7 Days to Die Wiki

New Si As of A13.6[ | ]

Information courtesy of Gazz from the official forums[ | ]

Building / Structural Integrity (SI) Tutorial[ | ]

  • This game has physics.
  • Granted, they are more like phunsics, but building things is a lot more challenging than in games without Structural Integrity. (such as Minecraft)

Basics[ | ]

Actually there isn't anything beyond the basics. Structural Integrity in this game is simple.

As of A20, when placing a block, the preview will change color to indicate the effect of adding the block:

  • Yellow – The block is stable. As the block becomes more yellow it means it is getting less stable
  • Red – Placing the block would cause some type of collapse. Adding blocks to reinforce other parts of the structure may allow this block to then be placed without collapse
  • Pink – Placing would cause this block to fall as it does not have sufficient support

Block Formula[ | ]

The tool-tip of a block (like a Building Block) lists
 Max Load: 40
 Mass: 5
  • Translate "Max Load" as "Glue" and you're halfway there.
  • Each of the 4 side faces of this block can hold a mass of 40.
  • So you can attach 8 wood frames to the side of another wood frame. Try it. The 9th won't stick.
  • A metal block has a mass of 20 so you can attach two metal blocks to the side of a wood block.

Vertical[ | ]

Vertical stability is infinite. You can stack 250 stone, tungsten, or concrete on a single Building Block. (then you hit the ceiling of the game)

  • You can build an entire base on a one block pillar if you so desire, although it's not a good idea because your base can fall down when the Zeds take out your pillar.
  • While the material of a pillar is irrelevant when stacking it up, it matters a great deal for what you can attach to the side of it.


  • You can build most of this pillar from wood provided you use metal (like Iron Frames or Metal Trussing) for the pillar block that has to hold a lot of weight.

Some examples with all wood[ | ]

  • Green = pillar. Connects all the way down to Bedrock with 0 air blocks in between.
  • Yellow = supported block. Structural Integrity values apply.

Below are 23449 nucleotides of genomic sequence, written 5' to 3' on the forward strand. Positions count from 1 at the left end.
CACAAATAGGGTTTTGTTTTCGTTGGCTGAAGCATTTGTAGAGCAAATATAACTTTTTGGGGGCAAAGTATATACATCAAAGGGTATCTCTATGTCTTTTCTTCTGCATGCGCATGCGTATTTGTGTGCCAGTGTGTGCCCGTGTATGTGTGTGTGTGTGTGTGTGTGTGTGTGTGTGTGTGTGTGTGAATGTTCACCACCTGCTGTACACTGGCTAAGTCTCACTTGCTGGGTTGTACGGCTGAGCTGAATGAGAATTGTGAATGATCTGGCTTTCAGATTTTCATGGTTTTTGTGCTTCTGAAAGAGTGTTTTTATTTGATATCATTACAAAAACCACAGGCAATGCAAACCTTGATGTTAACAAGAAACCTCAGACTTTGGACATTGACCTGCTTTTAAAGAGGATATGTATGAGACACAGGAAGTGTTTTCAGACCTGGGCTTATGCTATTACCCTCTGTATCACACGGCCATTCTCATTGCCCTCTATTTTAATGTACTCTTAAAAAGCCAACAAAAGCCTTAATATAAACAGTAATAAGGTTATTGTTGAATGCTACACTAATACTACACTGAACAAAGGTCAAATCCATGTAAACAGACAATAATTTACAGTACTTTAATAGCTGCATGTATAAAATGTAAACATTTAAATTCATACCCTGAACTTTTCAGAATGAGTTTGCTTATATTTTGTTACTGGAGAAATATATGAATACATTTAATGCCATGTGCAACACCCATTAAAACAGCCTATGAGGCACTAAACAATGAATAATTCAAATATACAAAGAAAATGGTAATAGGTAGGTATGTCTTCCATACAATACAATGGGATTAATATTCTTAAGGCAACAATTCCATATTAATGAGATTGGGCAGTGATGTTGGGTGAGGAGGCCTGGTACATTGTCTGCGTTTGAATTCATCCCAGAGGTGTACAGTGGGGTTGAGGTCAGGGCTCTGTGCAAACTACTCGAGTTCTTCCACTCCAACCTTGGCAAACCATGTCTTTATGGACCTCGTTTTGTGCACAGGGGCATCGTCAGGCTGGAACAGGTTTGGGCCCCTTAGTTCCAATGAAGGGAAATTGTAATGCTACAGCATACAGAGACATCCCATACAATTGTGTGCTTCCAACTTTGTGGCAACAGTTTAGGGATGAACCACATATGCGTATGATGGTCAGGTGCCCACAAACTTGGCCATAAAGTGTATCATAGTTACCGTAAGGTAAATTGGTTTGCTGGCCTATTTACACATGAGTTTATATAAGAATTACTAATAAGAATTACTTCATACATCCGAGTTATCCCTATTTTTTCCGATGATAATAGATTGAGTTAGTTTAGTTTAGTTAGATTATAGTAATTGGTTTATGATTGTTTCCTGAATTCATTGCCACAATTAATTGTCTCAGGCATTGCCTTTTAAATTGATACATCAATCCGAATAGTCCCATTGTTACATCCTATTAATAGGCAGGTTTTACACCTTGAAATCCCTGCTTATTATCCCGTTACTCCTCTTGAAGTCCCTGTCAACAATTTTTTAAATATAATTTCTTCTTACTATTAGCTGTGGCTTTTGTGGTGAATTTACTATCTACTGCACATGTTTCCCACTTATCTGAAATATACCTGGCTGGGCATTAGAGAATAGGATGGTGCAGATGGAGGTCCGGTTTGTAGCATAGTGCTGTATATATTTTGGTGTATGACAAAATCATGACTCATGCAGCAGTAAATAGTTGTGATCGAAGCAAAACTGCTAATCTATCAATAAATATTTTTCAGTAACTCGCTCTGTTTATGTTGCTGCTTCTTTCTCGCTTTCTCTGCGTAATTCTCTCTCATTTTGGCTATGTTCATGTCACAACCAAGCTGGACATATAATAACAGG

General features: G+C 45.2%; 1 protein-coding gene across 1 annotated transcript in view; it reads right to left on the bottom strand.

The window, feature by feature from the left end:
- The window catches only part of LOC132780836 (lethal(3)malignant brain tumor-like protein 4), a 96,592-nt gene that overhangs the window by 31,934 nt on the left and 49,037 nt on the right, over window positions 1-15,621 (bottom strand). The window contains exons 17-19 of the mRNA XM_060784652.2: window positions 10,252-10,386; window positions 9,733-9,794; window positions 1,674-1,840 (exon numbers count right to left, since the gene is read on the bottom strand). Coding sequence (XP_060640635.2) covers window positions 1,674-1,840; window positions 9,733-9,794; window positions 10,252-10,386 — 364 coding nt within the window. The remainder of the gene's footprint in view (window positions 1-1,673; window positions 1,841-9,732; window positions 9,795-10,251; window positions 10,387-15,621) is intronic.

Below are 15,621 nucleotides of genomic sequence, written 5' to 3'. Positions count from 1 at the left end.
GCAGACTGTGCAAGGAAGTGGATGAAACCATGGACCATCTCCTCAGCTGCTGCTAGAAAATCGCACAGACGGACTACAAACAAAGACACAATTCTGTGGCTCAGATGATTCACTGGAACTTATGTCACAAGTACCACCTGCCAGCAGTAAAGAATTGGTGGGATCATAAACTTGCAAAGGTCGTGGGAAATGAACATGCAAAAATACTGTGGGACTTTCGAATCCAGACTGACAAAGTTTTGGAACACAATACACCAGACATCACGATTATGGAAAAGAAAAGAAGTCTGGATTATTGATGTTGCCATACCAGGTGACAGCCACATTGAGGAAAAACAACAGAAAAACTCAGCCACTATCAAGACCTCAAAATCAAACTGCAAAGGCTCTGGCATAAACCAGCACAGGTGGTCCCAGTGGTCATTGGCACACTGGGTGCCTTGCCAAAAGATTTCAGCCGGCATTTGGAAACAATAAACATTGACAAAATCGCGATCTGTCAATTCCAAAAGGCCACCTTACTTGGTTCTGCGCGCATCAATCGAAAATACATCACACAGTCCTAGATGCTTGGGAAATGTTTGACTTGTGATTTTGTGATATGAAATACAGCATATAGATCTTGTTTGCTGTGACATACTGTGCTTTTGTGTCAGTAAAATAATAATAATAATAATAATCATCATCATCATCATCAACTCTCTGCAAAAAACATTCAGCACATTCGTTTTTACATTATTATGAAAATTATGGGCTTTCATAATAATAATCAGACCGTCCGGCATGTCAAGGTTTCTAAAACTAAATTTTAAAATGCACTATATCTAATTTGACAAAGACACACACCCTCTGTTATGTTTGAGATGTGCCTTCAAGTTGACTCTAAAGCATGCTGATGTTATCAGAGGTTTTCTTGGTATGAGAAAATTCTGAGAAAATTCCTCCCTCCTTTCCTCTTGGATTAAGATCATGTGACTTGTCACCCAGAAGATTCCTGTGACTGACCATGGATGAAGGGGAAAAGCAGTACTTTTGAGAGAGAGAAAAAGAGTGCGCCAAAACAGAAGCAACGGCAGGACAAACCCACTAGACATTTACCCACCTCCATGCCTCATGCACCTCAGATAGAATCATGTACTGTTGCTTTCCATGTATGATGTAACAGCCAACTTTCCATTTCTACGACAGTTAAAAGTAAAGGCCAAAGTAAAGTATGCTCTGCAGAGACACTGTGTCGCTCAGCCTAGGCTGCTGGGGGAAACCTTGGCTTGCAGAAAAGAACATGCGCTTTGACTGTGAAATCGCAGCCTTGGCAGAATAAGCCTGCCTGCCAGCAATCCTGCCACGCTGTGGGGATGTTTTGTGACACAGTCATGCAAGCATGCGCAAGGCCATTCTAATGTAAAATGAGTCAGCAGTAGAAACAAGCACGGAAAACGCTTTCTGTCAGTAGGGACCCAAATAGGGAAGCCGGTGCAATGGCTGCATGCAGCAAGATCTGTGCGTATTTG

• Red = Forget it. It's too much mass and the block will not stick. If it does stick you destabilise your construction and get "random blocks falling off"... somewhere.


  • Note that some "wood" blocks are weaker than the regular frame. Shingles are the typical example. Pay attention to tool-tips.

Strike the earth![ | ]

  • No, really, don't... unless you know precisely what you're doing.


  • See what happens? The entire pillar is now a "supported block" instead of supporting other blocks.
  • Tread carefully with your mining/digging, otherwise Fun may ensue.

The Magic 8 Block[ | ]

Fourth Fifth

  • A ceiling / bridge / whatever will break if you step on block #9 from a support and if the ceiling is 1 block thick.
  • Why? Because.

The Game Messing With You[ | ]

  • The new poured concrete is a great example.
  • The rebar frames are metal (320/20).
  • If you "upgrade" them to the wooden cast or fresh concrete level, they will have wood stats (24/5).
  • Guess what happens if you upgrade the pillar to 24 SI while the rest of the construction still has 20 mass per block.
  • It's silly, but you need a lot of temporary supports if you want to use poured concrete anywhere but on flat ground.

Overview[ | ]

WARNING: A lot of this has changed since Alpha 13 and may not be relevant anymore.

Structural Integrity describes how many blocks of one material can be used to build an unsupported structure.